Third, the courts of law can interfere if parliament enacts a law that is contrary to the constitution. Zambia practices a constitutional supremacy system. If parliament went against the constitution to enact a law that is contrary to the constitution the courts would be at liberty to strike it down. Unfortunately, the principle of parliamentary sovereignty has its limitations under the Zambian constitutional regime. This principle however, deserves some elaboration. Parliament can still pass a law that is unfair or ill timed, if this law is done within the constitution, the courts cannot interfere with parliament.
Some are suggesting that the speaker should have deferred to the High Court since the High Court had issued the injunction. They are suggesting that parliament should have respected the High Court. This is probably a misunderstanding of our constitution, parliamentary business does not need to wait for the judiciary to dispose of its cases. If that were the case, then the principle of the separation of powers itself would be in peril. At the heart of the doctrine of separation of powers is the understanding that no one arm of government should interfere with the constitutional exercise of the others’ powers. As was stated by the Supreme Court of Canada in Canada (House of Commons) v. Vaid (2005), “it is a wise principle that the courts and Parliament strive to respect each other’s role in the conduct of public affairs”.
Some of our fellow citizens are also suggesting that Speaker Matibini displayed double standards by deferring to the courts of law in some matters while refusing to do so when it came to Rupiah Banda’s injunction against the motion. The double standards come from the fact that when some MPs are expelled by their respective parties and appeal to the courts of law, the Speaker always waits until their cases are disposed of by the courts of law. This accusation of Mr. Speaker is unfounded. These are completely different matters. In the case of MPs losing their seats – these matters concern MPs membership to a party that brought them to parliament and is therefore a matter that is outside parliament. Since, it is a matter outside parliament it is important that parliament intervenes only after such matters have been disposed of from outside parliament. However, tabling a motion to strip Rupiah Banda of immunity is an internal parliamentary matter and the Speaker does not need to subject himself to the courts of law even before the matter is tabled for consideration.
However, after the legislature has made its ruling and passed its motion, Dr. Rupiah Banda and his legal team still have recourse to the courts of law to challenge a decision of parliament. That challenge, however, should be based upon constitutional objections. Looking at the precedence from the Frederick Chiluba v Attorney General (2003) case, the Supreme Court is likely to pay no attention to internal procedures taken by parliament in removing Dr. Rupiah Banda’s immunity. It suffices for the courts that parliament exercised its power rightfully accorded it by Article 43 (3). According to this article removal of immunity of a former president in Zambia requires a “resolution of parliament.” When addressing this question in the Chiluba (2003) case Chief Justice Ernest Sakala for the court stated:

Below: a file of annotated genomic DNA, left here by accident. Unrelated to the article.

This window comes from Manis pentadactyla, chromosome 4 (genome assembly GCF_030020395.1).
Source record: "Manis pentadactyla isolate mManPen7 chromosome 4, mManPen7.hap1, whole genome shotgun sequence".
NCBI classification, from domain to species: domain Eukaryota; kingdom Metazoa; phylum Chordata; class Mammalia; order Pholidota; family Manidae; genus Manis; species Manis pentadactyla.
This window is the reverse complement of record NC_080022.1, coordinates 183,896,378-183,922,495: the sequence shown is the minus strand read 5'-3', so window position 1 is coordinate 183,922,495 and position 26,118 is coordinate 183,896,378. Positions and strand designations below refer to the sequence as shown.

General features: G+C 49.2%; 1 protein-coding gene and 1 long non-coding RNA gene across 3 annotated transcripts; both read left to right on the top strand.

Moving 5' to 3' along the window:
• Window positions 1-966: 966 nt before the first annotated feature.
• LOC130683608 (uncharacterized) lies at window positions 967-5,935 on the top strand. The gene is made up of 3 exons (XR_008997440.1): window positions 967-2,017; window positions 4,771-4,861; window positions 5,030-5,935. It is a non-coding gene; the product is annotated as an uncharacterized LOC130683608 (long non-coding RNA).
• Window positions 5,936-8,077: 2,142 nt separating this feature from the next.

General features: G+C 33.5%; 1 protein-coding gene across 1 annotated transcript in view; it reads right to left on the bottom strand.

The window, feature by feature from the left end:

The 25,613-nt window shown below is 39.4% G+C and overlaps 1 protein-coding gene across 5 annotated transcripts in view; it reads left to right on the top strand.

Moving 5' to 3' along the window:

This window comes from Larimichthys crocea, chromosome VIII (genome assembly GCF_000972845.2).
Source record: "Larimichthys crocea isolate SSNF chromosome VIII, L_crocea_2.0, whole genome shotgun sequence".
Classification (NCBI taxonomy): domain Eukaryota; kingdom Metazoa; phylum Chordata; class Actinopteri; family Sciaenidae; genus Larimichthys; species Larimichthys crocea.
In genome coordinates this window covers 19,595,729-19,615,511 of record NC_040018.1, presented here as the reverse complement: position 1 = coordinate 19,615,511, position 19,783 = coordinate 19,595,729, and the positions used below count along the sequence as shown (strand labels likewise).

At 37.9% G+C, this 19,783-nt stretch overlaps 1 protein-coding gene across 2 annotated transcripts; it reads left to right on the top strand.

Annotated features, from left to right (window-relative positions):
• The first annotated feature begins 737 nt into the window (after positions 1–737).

It was never the intention of the framers of the Constitution that when the issue of removal of immunity of a former President arises, the former President would have the right to be heard.
Here is what Article 43 (3) states:
(3) A person who has held, but no longer holds, the office of President shall not be charged with a criminal offence or be amenable to the criminal jurisdiction of any court, in respect of any act done or omitted to be done by him in his personal capacity while he held office of President, unless the National Assembly has, by resolution, determined that such proceedings would not be contrary to the interests of the State.
Since, this particular act of “determining” whether criminal proceedings against Rupiah Banda would not be contrary to the interests of the State, can be done by a parliamentary resolution, it remains for parliament to determine what a resolution would comprise. Precedence and parliamentary practice suggests that a parliamentary resolution could be done by simple majority of a parliamentary quorum.
Further, specific articles are relevant to the question of how parliament makes its resolutions. According to Article 84 (1), all questions at any sitting of the National Assembly are determined by “a majority of votes of the members present”. For there to be a valid quorum only a third of parliamentarians need to be present. This is what Article 84 (4)
84(4) The quorum for a meeting of the National Assembly shall be one third of the total number of members of the National Assembly and if at any time during a meeting of the National Assembly objection is taken by any member present that there is no quorum, it shall be the duty of the Speaker or person acting as such, either to adjourn the National Assembly or, as he may think fit, to suspend the meeting until there is a quorum.
As such for a parliament of 158 members it would take only about 52 members to make a quorum and out of these 52 a simple majority of 27 MPs could pass a parliamentary resolution. Whether this is indeed desirable or politically sound is beyond the scope of this present article.
Notwithstanding the provisions of Article 84 it is important to note that the simple majority rule does not apply in specific cases such as the impeachment of a seating president. For those questions, it requires two-thirds of MPs, as I have alluded to above.
It is my opinion that the decision to strip Rupiah Banda is politically flawed. However, I would not for a moment blame the law nor the constitution for it. It was a politically toxic decision for the Michael Sata government to make. But as far as the law and the constitution are concerned, Speaker Matibini was right. We can now watch closely the next legal circus to unfold. Dr. Rupiah Banda’s Bombasa has been stripped; it is now time to see the naked emperor.
In immunity we do not trust.
This article and opinions expressed are not meant to convey legal advice. Those needing specific legal advice on this issue and related matters should consult members of the Zambian bar. (c) Munshya wa Munshya 2013